Human Psychology

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Imaginary Time Travel as a Leadership Tool

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  • Read Time: 6 min 

Leaders can help employees manage immediate problems by harnessing the human capacity to think beyond the moment and recognize that “this too shall pass.” Psychological tools such as temporal distancing help ease the sting of current troubles. And the tool of “failure premortems” can help people identify dangerous risks and delusions in new projects by imagining they’re in the future looking back at why a project failed.

Let Your Mind Wander

Leisure time does two important jobs for us. Recharging is the obvious one. But it can also heighten our powers of creativity, given the cognitive benefits associated with letting our minds wander — and that gives us an edge over AI in the battle for jobs. Kellogg professor Adam Waytz makes this research-based argument in “Leisure Is Our Killer App,” the lead article in MIT SMR’s package on talent in a digital age. Check it out, along with the other pieces, in the fall issue of the magazine.

A Structured Approach to Strategic Decisions

Many decisions about strategy require that senior executives make evaluative judgments on the basis of extensive, complex information. Such work is prone to common errors, but a disciplined, sequential approach can mitigate those errors and improve the quality of both one-off and recurrent decisions in an array of business domains. The process described in this article is easy to learn, involves little additional work, and (within limits) leaves room for intuition.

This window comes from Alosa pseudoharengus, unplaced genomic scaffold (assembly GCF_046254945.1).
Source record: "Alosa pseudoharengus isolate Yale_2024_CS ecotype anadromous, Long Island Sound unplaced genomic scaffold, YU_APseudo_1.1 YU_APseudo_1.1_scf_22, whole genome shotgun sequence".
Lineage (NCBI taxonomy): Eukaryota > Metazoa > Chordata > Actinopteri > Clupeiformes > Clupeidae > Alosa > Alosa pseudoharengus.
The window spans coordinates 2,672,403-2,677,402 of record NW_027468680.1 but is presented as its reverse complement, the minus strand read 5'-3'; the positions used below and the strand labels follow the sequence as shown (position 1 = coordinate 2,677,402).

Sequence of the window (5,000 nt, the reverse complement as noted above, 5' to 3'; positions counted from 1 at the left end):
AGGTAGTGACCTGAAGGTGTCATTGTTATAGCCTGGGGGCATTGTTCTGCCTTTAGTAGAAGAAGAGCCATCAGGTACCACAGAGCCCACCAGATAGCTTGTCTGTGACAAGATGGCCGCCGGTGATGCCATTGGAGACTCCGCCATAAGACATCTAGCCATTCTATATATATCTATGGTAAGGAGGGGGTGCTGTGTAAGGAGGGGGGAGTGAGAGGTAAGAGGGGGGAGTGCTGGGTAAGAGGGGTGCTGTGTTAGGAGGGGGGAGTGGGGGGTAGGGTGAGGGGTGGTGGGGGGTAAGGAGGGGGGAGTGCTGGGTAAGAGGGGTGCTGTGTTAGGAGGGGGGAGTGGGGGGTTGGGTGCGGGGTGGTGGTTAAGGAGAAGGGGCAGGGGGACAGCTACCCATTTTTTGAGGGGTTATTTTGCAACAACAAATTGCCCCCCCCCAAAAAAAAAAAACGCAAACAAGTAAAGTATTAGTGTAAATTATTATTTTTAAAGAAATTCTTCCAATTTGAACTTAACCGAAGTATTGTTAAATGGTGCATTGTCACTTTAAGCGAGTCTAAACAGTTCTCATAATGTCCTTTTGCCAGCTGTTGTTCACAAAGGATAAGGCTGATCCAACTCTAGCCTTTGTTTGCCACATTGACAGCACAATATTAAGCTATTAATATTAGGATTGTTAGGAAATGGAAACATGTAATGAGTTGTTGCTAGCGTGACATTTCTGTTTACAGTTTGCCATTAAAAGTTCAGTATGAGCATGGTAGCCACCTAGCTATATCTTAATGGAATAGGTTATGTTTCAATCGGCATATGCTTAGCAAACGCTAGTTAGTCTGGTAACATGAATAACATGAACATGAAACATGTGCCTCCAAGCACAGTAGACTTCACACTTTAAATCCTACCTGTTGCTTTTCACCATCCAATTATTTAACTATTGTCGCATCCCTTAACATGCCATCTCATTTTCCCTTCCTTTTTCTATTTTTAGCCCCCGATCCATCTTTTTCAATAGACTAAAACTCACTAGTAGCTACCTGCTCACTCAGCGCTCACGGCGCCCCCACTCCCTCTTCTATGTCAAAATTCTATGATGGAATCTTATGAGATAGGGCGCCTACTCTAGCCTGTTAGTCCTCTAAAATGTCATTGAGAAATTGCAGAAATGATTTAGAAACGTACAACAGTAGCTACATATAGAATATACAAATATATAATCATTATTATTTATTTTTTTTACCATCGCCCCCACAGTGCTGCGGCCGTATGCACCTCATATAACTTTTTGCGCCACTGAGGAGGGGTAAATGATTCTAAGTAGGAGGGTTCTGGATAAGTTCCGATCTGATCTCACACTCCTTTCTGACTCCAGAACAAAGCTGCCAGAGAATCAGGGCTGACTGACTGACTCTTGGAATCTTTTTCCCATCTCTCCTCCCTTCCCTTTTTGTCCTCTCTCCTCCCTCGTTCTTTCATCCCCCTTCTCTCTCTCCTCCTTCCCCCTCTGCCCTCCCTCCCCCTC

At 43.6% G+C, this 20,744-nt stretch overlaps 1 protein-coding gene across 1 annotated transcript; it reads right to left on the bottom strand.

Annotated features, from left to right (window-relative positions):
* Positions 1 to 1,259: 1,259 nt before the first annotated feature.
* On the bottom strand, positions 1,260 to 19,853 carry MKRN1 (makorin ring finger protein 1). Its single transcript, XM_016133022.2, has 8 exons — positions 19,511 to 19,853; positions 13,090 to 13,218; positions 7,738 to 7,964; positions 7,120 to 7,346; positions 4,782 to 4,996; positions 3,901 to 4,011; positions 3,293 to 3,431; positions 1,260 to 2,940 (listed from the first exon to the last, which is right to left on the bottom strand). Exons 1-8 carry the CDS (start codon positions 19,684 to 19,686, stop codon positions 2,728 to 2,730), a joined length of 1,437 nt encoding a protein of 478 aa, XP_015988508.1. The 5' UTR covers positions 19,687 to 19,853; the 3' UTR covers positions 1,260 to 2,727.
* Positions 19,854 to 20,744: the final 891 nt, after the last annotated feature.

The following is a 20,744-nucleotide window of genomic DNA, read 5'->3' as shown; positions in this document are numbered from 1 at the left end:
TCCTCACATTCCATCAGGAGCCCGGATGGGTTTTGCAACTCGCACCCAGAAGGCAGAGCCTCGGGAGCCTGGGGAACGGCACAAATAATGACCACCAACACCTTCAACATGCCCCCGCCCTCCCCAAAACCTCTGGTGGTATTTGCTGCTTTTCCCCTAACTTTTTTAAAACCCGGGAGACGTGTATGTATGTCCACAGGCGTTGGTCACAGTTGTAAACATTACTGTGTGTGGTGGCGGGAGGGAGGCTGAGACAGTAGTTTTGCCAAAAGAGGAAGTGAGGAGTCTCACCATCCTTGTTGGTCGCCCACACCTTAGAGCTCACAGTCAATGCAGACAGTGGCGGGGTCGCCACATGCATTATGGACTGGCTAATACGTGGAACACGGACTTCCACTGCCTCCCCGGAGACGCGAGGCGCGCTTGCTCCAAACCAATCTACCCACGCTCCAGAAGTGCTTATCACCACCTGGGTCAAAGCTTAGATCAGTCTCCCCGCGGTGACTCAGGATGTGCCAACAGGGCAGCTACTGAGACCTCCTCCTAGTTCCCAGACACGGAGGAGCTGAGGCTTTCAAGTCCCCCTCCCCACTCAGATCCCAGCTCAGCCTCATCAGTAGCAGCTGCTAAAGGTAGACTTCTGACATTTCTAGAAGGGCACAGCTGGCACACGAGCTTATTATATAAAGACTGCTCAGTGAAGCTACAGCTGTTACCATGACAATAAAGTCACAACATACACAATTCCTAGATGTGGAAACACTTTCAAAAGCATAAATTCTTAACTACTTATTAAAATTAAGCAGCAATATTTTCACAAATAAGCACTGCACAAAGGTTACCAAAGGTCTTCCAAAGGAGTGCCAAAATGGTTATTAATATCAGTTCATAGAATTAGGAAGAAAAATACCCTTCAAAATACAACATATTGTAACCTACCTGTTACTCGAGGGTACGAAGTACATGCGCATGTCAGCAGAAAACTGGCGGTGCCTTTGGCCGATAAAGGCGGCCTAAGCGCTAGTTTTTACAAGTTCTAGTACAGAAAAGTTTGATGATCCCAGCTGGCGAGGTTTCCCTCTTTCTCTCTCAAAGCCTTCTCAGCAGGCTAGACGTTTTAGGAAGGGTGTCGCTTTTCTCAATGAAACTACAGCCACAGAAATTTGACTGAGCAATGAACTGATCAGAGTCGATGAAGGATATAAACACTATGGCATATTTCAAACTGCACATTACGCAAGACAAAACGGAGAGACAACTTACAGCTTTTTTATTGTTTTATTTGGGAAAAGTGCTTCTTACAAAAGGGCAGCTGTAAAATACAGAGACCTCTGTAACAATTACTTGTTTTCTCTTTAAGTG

Self-Reports Spur Self-Reflection

The disadvantages of asking people to rate themselves are obvious. For instance: You could fake your way to a higher score, or you might lack self-awareness. But self-report surveys have advantages, too. They make data collection efficient, and nobody but you has 24-7 access to your thoughts, feelings, and behavior. And here’s another benefit many people don’t consider: The act of answering the questions can promote greater self-awareness, which opens the door to self-development.

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Every Leader’s Guide to the Ethics of AI

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  • Read Time: 9 min 

As artificial intelligence-enabled products and services enter our everyday lives, there’s a big gap between how AI can be used and how it should be used. A 2018 Deloitte survey of AI-aware executives found that 32% ranked ethical issues as one of the top three risks of AI, but most companies don’t yet have specific approaches to grapple with the challenges. Here, we list the seven actions that leaders of AI-oriented companies — regardless of their industry — should consider taking.

Think Critically About the Wisdom of Experts

Leaders and managers must inevitably consult the analysis, advice, and research of people whose expertise exceeds their own in a variety of domains. Getting the most from that perspective means understanding precisely how to question the experts’ wisdom, no matter what form it takes. Eight specific lessons can help leaders and managers use others’ expertise to the greatest possible advantage in everyday business decisions.